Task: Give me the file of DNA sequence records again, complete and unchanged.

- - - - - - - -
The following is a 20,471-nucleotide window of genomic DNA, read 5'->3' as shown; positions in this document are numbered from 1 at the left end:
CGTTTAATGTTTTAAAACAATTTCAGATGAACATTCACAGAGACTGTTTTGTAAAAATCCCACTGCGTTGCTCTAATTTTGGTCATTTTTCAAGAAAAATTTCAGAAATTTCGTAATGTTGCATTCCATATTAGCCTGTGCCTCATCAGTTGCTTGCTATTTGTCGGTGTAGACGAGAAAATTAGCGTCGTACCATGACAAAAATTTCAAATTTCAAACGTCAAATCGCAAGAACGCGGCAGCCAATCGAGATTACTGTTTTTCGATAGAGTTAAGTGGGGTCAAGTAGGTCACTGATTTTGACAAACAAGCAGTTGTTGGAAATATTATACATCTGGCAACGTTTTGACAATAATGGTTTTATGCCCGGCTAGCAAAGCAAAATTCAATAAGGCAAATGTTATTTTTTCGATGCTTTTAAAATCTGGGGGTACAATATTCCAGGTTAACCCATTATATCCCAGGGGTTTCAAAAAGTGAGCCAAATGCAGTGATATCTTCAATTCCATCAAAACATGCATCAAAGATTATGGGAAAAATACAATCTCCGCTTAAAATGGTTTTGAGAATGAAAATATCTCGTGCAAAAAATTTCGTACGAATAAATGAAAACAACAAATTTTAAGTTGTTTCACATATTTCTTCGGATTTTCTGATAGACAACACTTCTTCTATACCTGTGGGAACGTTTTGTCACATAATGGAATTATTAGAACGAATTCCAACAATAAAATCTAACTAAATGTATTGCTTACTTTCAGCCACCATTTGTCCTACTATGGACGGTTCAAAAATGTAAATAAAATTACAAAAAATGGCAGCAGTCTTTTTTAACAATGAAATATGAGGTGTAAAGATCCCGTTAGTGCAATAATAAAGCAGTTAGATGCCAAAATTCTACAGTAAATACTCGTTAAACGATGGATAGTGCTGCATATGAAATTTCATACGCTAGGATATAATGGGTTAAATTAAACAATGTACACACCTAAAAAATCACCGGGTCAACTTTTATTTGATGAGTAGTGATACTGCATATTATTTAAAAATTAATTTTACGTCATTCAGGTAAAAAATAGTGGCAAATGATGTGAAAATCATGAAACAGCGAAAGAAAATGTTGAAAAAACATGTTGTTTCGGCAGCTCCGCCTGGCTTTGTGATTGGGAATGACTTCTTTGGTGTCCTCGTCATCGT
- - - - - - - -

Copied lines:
The following is a 20,471-nucleotide window of genomic DNA, read 5'->3' as shown; positions in this document are numbered from 1 at the left end:
CGTTTAATGTTTTAAAACAATTTCAGATGAACATTCACAGAGACTGTTTTGTAAAAATCCCACTGCGTTGCTCTAATTTTGGTCATTTTTCAAGAAAAATTTCAGAAATTTCGTAATGTTGCATTCCATATTAGCCTGTGCCTCATCAGTTGCTTGCTATTTGTCGGTGTAGACGAGAAAATTAGCGTCGTACCATGACAAAAATTTCAAATTTCAAACGTCAAATCGCAAGAACGCGGCAGCCAATCGAGATTACTGTTTTTCGATAGAGTTAAGTGGGGTCAAGTAGGTCACTGATTTTGACAAACAAGCAGTTGTTGGAAATATTATACATCTGGCAACGTTTTGACAATAATGGTTTTATGCCCGGCTAGCAAAGCAAAATTCAATAAGGCAAATGTTATTTTTTCGATGCTTTTAAAATCTGGGGGTACAATATTCCAGGTTAACCCATTATATCCCAGGGGTTTCAAAAAGTGAGCCAAATGCAGTGATATCTTCAATTCCATCAAAACATGCATCAAAGATTATGGGAAAAATACAATCTCCGCTTAAAATGGTTTTGAGAATGAAAATATCTCGTGCAAAAAATTTCGTACGAATAAATGAAAACAACAAATTTTAAGTTGTTTCACATATTTCTTCGGATTTTCTGATAGACAACACTTCTTCTATACCTGTGGGAACGTTTTGTCACATAATGGAATTATTAGAACGAATTCCAACAATAAAATCTAACTAAATGTATTGCTTACTTTCAGCCACCATTTGTCCTACTATGGACGGTTCAAAAATGTAAATAAAATTACAAAAAATGGCAGCAGTCTTTTTTAACAATGAAATATGAGGTGTAAAGATCCCGTTAGTGCAATAATAAAGCAGTTAGATGCCAAAATTCTACAGTAAATACTCGTTAAACGATGGATAGTGCTGCATATGAAATTTCATACGCTAGGATATAATGGGTTAAATTAAACAATGTACACACCTAAAAAATCACCGGGTCAACTTTTATTTGATGAGTAGTGATACTGCATATTATTTAAAAATTAATTTTACGTCATTCAGGTAAAAAATAGTGGCAAATGATGTGAAAATCATGAAACAGCGAAAGAAAATGTTGAAAAAACATGTTGTTTCGGCAGCTCCGCCTGGCTTTGTGATTGGGAATGACTTCTTTGGTGTCCTCGTCATCGT